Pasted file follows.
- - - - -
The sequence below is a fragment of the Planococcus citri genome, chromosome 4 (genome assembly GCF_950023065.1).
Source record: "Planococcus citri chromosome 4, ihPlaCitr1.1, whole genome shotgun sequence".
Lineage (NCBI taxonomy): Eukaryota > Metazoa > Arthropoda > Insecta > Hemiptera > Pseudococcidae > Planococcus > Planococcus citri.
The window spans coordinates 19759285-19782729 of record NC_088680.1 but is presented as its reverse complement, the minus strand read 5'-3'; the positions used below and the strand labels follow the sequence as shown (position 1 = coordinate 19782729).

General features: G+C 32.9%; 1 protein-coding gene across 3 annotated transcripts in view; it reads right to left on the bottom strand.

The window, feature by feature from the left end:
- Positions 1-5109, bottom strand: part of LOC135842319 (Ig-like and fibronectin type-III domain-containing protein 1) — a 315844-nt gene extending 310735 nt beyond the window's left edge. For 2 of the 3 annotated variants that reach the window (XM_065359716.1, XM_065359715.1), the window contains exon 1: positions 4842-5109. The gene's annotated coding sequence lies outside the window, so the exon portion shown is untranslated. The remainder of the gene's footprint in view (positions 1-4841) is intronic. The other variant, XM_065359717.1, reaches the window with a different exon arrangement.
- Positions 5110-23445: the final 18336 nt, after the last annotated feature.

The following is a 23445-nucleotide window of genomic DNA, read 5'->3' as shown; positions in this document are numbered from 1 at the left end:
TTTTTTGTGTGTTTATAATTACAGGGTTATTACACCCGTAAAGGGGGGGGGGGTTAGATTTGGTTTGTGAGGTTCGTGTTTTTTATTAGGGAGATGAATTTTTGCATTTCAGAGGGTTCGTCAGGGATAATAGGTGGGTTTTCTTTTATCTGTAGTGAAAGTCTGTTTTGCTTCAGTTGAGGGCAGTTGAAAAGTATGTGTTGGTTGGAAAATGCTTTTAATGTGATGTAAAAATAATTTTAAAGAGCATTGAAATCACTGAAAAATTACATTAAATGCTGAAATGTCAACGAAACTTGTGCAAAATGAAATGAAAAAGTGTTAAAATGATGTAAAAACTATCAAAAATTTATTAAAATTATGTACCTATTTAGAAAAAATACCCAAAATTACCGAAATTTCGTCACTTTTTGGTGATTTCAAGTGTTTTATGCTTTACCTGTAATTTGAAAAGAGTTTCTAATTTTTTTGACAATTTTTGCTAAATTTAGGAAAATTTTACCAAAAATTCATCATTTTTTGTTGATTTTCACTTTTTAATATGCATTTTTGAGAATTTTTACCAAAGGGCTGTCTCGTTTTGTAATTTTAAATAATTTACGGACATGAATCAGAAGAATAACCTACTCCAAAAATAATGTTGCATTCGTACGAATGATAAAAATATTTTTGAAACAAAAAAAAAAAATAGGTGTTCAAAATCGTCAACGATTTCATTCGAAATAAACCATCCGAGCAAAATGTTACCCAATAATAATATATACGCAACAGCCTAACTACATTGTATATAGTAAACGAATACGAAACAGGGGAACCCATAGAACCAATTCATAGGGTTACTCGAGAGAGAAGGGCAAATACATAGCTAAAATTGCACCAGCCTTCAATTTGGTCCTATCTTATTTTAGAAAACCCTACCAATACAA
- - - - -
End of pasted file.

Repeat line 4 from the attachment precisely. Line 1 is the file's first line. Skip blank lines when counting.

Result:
The window spans coordinates 19759285-19782729 of record NC_088680.1 but is presented as its reverse complement, the minus strand read 5'-3'; the positions used below and the strand labels follow the sequence as shown (position 1 = coordinate 19782729).